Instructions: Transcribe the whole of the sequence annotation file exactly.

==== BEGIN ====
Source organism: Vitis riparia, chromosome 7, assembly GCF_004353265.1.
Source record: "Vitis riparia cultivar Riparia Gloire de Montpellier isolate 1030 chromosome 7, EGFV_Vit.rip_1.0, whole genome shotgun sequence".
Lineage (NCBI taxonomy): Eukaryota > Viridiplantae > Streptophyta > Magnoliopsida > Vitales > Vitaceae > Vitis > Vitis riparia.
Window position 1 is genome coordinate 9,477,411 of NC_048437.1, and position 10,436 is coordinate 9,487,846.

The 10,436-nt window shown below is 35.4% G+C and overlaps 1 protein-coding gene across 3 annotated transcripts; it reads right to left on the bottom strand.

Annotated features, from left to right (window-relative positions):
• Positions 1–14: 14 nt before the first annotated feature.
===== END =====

Source organism: Vitis riparia, chromosome 7, assembly GCF_004353265.1.
Source record: "Vitis riparia cultivar Riparia Gloire de Montpellier isolate 1030 chromosome 7, EGFV_Vit.rip_1.0, whole genome shotgun sequence".
Lineage (NCBI taxonomy): Eukaryota > Viridiplantae > Streptophyta > Magnoliopsida > Vitales > Vitaceae > Vitis > Vitis riparia.
Window position 1 is genome coordinate 9,477,411 of NC_048437.1, and position 10,436 is coordinate 9,487,846.

The 10,436-nt window shown below is 35.4% G+C and overlaps 1 protein-coding gene across 3 annotated transcripts; it reads right to left on the bottom strand.

Annotated features, from left to right (window-relative positions):
• Positions 1–14: 14 nt before the first annotated feature.